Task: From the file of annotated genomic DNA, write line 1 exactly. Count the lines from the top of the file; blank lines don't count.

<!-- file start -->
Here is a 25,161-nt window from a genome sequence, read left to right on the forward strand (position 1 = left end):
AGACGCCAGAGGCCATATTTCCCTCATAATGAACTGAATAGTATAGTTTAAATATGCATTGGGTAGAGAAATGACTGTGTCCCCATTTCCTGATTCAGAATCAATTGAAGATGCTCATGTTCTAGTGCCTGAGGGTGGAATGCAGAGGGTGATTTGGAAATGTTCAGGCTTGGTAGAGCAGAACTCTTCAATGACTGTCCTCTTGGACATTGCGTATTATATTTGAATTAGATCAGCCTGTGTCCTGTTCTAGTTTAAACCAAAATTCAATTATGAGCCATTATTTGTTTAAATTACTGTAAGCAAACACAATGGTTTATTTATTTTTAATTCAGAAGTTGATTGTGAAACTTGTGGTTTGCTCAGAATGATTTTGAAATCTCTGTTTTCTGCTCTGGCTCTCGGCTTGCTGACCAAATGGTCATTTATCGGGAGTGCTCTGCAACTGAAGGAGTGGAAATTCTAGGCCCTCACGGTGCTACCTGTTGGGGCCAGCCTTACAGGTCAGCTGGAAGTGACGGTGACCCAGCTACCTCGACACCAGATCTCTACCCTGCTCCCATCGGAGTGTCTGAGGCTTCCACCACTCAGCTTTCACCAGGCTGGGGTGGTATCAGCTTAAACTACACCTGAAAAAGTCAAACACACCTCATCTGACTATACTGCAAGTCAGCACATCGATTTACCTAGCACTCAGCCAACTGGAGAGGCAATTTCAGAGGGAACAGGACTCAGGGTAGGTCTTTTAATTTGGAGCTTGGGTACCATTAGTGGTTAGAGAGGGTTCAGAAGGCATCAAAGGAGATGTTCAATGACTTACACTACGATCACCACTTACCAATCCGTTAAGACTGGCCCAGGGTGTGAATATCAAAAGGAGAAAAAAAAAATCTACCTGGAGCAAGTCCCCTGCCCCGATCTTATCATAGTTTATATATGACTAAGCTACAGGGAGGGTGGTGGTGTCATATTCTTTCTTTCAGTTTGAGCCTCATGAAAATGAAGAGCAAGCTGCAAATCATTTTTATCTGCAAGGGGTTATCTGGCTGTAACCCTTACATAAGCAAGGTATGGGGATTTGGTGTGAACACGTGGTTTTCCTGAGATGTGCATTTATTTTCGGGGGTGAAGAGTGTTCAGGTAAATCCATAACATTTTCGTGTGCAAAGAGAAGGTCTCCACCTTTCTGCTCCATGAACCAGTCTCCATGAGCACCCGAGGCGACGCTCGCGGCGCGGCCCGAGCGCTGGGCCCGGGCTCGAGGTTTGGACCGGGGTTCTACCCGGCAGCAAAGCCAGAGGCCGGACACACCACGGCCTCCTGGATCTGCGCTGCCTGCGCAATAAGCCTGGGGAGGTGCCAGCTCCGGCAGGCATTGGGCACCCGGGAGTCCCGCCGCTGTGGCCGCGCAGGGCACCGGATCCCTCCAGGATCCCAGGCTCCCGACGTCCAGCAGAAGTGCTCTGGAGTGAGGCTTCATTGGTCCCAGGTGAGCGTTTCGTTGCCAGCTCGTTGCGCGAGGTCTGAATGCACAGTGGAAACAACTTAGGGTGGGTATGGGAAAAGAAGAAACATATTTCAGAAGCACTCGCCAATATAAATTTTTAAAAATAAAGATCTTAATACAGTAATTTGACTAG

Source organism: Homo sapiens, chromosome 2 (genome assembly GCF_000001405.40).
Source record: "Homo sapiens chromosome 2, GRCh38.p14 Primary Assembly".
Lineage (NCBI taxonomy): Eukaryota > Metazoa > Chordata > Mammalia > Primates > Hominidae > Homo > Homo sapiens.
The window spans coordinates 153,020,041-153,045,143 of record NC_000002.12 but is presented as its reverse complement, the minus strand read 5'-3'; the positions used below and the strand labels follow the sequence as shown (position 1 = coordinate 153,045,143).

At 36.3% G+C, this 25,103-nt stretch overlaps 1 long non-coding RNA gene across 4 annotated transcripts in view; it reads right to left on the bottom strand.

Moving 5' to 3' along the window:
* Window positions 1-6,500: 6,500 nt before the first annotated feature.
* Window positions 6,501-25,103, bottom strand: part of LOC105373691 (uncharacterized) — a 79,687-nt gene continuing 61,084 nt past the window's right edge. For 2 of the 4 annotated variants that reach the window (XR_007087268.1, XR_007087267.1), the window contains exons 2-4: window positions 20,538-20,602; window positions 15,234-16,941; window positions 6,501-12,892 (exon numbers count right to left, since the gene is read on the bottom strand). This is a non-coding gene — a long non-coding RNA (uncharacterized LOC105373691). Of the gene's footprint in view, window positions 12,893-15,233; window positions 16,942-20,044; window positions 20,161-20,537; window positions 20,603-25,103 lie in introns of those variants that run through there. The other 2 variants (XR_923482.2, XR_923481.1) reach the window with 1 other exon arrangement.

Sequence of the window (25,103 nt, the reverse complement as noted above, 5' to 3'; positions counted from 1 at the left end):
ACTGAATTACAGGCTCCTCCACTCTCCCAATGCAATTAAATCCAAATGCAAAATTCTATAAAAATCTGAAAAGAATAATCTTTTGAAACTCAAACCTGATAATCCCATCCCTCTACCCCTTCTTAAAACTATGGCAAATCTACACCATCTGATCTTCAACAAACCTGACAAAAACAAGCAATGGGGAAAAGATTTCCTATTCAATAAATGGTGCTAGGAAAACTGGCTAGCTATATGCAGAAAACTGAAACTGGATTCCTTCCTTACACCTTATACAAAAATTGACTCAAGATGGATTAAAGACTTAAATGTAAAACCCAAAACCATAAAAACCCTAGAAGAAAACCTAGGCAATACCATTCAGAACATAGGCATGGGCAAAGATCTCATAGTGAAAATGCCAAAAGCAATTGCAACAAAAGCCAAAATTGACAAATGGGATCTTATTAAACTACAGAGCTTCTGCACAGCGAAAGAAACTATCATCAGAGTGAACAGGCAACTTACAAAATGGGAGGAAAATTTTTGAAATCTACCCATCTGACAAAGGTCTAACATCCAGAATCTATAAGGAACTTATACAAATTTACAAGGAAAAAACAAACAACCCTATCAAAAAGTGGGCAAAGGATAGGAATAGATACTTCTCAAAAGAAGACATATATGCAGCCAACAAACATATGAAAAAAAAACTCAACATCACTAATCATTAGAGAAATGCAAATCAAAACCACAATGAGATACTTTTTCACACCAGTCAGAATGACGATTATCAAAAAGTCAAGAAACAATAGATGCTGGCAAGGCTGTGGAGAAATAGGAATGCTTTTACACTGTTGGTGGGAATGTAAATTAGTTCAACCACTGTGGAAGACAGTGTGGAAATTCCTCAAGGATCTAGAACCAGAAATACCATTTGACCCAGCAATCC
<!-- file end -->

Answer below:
Here is a 25,161-nt window from a genome sequence, read left to right on the forward strand (position 1 = left end):